Sokushinbutsu

Warning: This post contains images that some may find disturbing.

Until it was outlawed as a form of assisted suicide, hundreds of Buddhist monks attempted to become Sokushinbutsu (Buddha in the flesh or Buddha in this body) through self-mummification. About 24 were successful. Their remains date from the 12th to the 20th century.

It is believed that the first attempt at Sokushinbutsu was by Shōjin in 1081. When the body was inspected, there were signs of decay, so the process was deemed unsuccessful and Shingon Buddhist monks spent the next 100 years perfecting it.

More attention was drawn to the practice in 1975 when the 550 year old mummified corpse of Sangha Tenzin was unearthed in the Himalayas. The shrine around him collapsed, exposing his body.

The process of self-mummification is a 3000 day (over 8 year) process. The first step is to remove cereal, wheat, rice and soybeans from the diet. Monks followed a stringent diet during the first 1000 days called mokujikyo (tree eating) that consists of nuts, berries, pine needles and tree bark. They wean themselves from these foods slowly in an effort to burn off all muscle and fat. Many monks repeated the first 1000 day cycle if they felt that they were not ready for the next step.

Those that were, spent the next 1000 days eating herbs and cycad nuts while drinking urushi tea (urushi is often used to make lacquer). This eliminates the moisture and nutrients in the body and keeps bacteria and invaders (like maggots) from hosting there after death.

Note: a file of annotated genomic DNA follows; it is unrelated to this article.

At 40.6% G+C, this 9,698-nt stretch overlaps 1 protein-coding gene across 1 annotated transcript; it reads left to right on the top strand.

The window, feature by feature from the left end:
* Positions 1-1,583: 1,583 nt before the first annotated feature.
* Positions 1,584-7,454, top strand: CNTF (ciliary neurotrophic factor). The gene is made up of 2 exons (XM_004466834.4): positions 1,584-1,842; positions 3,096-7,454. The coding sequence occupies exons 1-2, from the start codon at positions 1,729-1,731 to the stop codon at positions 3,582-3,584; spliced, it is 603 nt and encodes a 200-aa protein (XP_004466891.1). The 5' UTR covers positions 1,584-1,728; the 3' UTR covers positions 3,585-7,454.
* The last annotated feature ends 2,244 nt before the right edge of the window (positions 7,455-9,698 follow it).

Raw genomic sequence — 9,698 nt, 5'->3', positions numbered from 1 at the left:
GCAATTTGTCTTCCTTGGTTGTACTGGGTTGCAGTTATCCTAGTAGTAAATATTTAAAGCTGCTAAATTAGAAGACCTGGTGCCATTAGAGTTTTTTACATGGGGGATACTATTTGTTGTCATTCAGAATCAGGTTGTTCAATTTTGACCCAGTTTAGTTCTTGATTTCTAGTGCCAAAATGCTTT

The last days of the monk’s life were spent in a tiny burial chamber just large enough for him to sit in lotus position. The chamber was buried in the ground. A bamboo pole was inserted for air and a bell was rigged to the box. Each day, the monk would ring the bell to signal that he was still alive. When the bell stopped ringing, the bamboo pole was removed and the body sat in the box for another 1000 days.

When the body was uncovered, if the mummification process had been a success, the body was placed in a shrine. If there was any sign of decay, the body was returned to the hole and buried.

Daijuku Bosatsu Shinnyokai-Shonin sits in the Ryusui-ji Dainichibou Temple in Yamagata Prefecture. He mummified himself in 1783 at 96 years old.

Shinnyokai is the most celebrated of the Sokushinbutsu. His robes are changed every 6 years (others are changed every 10 or 12 years) and the clothing removed from him is placed in amulets and sold at the shrine. These amulets are said to have healing powers and bring good luck.

Tetsumonkai mummified himself in 1829 at 71 years old. He sits in state in Churenji. Tetsumonkai’s life is well documented. He was just an ordinary man who killed a samurai and became a monk to protect himself from being arrested. Later, when he visited the city of Edo, he learned that many people in the town had taken ill with an eye disease. He offered up his own left eye by gouging it out as a sacrifice to end the suffering. Before mummifying himself, he was head priest and in charge of the Sokushinbutsu at Honmyōji.

The practice of self-mummification was made illegal in Japan in 1877, but the last known Sokushinbutsu, Bukkai Shonin, died in 1903. He was exhumed in 1961 and showed little to no signs of decay.

A video summary of this week’s post can be found at

Sources/Photo Credits

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